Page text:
The securities transaction tax (STT) has resulted in a shift in volumes from domestic to foreign markets. Nifty futures listed on the Singapore-based SGX rose multi-fold, while these fell on the National Stock Exchange (NSE).
For the government, reportedly considering a commodities transaction tax (CTT), this might well be a signal. Effective 2005-06, the government had introduced 0.125 per cent STT on delivery and 0.025 per cent on intra-day equities trade………………………………………..Full Article: Source

Posted on 15 February 2013 by VRS |  Email |Print

Russia fueled the G-20 currency war debate on Thursday, when the Russian finance minister criticized countries that are trying to stimulate their economies through currency devaluation.
“We believe countries should not be competing through their currency policies. They should be competing based on their economic activity,” Finance Minister Anton Siluanov told CNBC at the G-20 meeting of major economic powers in Moscow………………………………………..Full Article: Source

Posted on 15 February 2013 by VRS |  Email |Print

The Group of 7 industrialized countries appeared to tamp down talk of a currency war in a statement this week that said markets should determine exchange rates and that countries should use fiscal and monetary policies to achieve faster growth.
It may help curb fears that stagnant economies will devalue their currencies to make their exports more affordable relative to competitors………………………………………..Full Article: Source

Posted on 15 February 2013 by VRS |  Email |Print

Prices in food commodities such as corn, wheat and soybeans rose sharply in 2012 due to extreme weather events, Baring Asset Management said. The investment firm believes that these high prices will remain for the next six months, which will also enhance the investment appeal of companies providing goods and services to farmers.
Companies providing for instance seeds, herbicides and fertilisers to farmers, enabling them to maximise their crop output, are expected to outperform this year………………………………………..Full Article: Source

Posted on 15 February 2013 by VRS |  Email |Print

On Frbruary 19th Europe’s emissions-trading system (ETS) faces a potentially fatal vote. It could not only determine whether the world’s biggest carbon-trading market survives but delay the emergence of a worldwide market, damage Europe’s environmental policies across the board and affect the prospects for a future treaty to limit greenhouse-gas emissions. Quite a lot for a decision which—as is the way of things European—sounds numbingly technical.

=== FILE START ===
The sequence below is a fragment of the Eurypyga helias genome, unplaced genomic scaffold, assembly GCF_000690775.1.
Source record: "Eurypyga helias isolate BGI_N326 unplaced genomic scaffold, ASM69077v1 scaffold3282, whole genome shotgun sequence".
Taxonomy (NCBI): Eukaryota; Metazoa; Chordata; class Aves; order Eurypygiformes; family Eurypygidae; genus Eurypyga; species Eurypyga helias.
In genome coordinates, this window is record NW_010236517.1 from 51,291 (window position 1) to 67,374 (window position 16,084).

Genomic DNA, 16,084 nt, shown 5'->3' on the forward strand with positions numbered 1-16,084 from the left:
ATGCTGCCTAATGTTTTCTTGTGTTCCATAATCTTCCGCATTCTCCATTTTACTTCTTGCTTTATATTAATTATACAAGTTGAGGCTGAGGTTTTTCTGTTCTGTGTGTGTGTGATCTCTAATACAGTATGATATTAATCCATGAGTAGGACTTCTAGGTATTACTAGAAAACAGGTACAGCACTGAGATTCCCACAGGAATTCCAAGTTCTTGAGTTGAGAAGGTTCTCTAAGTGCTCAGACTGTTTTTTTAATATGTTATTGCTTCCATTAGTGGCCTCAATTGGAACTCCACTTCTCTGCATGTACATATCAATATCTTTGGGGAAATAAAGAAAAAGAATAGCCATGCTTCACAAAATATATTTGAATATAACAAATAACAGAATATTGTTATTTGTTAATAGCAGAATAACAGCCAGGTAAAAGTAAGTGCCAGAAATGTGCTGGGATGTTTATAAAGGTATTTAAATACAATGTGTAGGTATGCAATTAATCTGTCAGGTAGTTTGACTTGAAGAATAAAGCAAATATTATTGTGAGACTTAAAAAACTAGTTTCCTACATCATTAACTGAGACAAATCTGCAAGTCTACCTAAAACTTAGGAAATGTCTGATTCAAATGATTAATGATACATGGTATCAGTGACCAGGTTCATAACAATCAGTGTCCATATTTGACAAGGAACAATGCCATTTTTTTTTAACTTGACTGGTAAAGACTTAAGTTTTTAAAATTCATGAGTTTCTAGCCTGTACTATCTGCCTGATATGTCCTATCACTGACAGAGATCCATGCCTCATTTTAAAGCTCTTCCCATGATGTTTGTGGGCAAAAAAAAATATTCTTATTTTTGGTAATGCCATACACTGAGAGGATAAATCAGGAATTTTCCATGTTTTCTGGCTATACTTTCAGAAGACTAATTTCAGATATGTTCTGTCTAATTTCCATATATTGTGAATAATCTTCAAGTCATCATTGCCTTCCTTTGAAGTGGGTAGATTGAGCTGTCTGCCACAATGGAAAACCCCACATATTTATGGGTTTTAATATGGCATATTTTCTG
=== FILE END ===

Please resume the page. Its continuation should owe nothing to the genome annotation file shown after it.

The vote is due to take place in the environment committee of the European Parliament. If the committee approves the proposal before it (and the parliament in full session as well as a majority of national governments agree with the decision), this would give the European Commission, the European Union’s executive arm, the power to rearrange the ETS’s schedule of auctions………………………………………..Full Article: Source

Posted on 15 February 2013 by VRS |  Email |Print

Europe’s carbon trading scheme should be the biggest action on climate change on the continent, but lobbying threatens to kill much-needed reform. What is the most important climate change policy issue in Europe right now? By a wide margin it is the broken emissions trading scheme, because it should the biggest and best way of cutting carbon emissions.
The idea of a cap-and-trade scheme is that the cap shrinks, requiring a progressive reduction in carbon emissions. Meanwhile the trade means that the cuts in emissions take place where they are cheapest, meaning the maximum benefit for the least cost………………………………………..Full Article: Source

Posted on 15 February 2013 by VRS |  Email |Print

President Obama laid out his vision for a vibrant America, one with jobs as bountiful as clean energy and a society that relies less on fearmongering and more on rational thinking. While creating jobs remains a top priority for the White House, there are plenty of hurdles that remain to garnering enough votes from both parties.
What if the political gridlock in Washington could end with both major parties emerging victorious while simultaneously reducing the deficit? What if the solution could also reduce the country’s emissions in 2050 to levels last seen in 1984?……………………………………….Full Article: Source